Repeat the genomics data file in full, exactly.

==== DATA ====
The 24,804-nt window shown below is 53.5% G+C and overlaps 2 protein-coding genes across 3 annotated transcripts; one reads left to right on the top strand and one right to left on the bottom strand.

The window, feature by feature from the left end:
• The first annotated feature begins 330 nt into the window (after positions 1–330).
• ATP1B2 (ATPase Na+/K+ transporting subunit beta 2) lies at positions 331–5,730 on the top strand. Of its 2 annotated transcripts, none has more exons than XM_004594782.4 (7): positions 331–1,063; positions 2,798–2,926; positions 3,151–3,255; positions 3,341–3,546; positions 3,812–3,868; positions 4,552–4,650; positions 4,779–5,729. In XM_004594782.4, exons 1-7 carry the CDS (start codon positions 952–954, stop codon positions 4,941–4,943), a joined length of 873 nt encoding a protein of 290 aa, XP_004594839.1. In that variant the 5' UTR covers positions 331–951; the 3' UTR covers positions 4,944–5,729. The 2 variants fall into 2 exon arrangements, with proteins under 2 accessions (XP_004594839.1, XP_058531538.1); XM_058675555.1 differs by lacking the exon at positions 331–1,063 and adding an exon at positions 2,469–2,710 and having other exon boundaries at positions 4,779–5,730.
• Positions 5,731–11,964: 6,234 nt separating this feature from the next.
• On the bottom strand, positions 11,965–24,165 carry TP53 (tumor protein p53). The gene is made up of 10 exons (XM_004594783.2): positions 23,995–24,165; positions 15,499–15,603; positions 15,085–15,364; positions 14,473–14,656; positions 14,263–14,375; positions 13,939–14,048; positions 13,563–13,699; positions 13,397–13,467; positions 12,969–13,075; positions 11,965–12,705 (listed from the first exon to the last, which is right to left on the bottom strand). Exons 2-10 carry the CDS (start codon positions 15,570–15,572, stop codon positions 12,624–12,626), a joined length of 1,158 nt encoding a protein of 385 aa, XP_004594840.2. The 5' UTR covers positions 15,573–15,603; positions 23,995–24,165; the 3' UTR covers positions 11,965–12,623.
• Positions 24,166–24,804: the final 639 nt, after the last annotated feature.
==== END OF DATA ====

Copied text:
The 24,804-nt window shown below is 53.5% G+C and overlaps 2 protein-coding genes across 3 annotated transcripts; one reads left to right on the top strand and one right to left on the bottom strand.

The window, feature by feature from the left end:
• The first annotated feature begins 330 nt into the window (after positions 1–330).
• ATP1B2 (ATPase Na+/K+ transporting subunit beta 2) lies at positions 331–5,730 on the top strand. Of its 2 annotated transcripts, none has more exons than XM_004594782.4 (7): positions 331–1,063; positions 2,798–2,926; positions 3,151–3,255; positions 3,341–3,546; positions 3,812–3,868; positions 4,552–4,650; positions 4,779–5,729. In XM_004594782.4, exons 1-7 carry the CDS (start codon positions 952–954, stop codon positions 4,941–4,943), a joined length of 873 nt encoding a protein of 290 aa, XP_004594839.1. In that variant the 5' UTR covers positions 331–951; the 3' UTR covers positions 4,944–5,729. The 2 variants fall into 2 exon arrangements, with proteins under 2 accessions (XP_004594839.1, XP_058531538.1); XM_058675555.1 differs by lacking the exon at positions 331–1,063 and adding an exon at positions 2,469–2,710 and having other exon boundaries at positions 4,779–5,730.
• Positions 5,731–11,964: 6,234 nt separating this feature from the next.
• On the bottom strand, positions 11,965–24,165 carry TP53 (tumor protein p53). The gene is made up of 10 exons (XM_004594783.2): positions 23,995–24,165; positions 15,499–15,603; positions 15,085–15,364; positions 14,473–14,656; positions 14,263–14,375; positions 13,939–14,048; positions 13,563–13,699; positions 13,397–13,467; positions 12,969–13,075; positions 11,965–12,705 (listed from the first exon to the last, which is right to left on the bottom strand). Exons 2-10 carry the CDS (start codon positions 15,570–15,572, stop codon positions 12,624–12,626), a joined length of 1,158 nt encoding a protein of 385 aa, XP_004594840.2. The 5' UTR covers positions 15,573–15,603; positions 23,995–24,165; the 3' UTR covers positions 11,965–12,623.
• Positions 24,166–24,804: the final 639 nt, after the last annotated feature.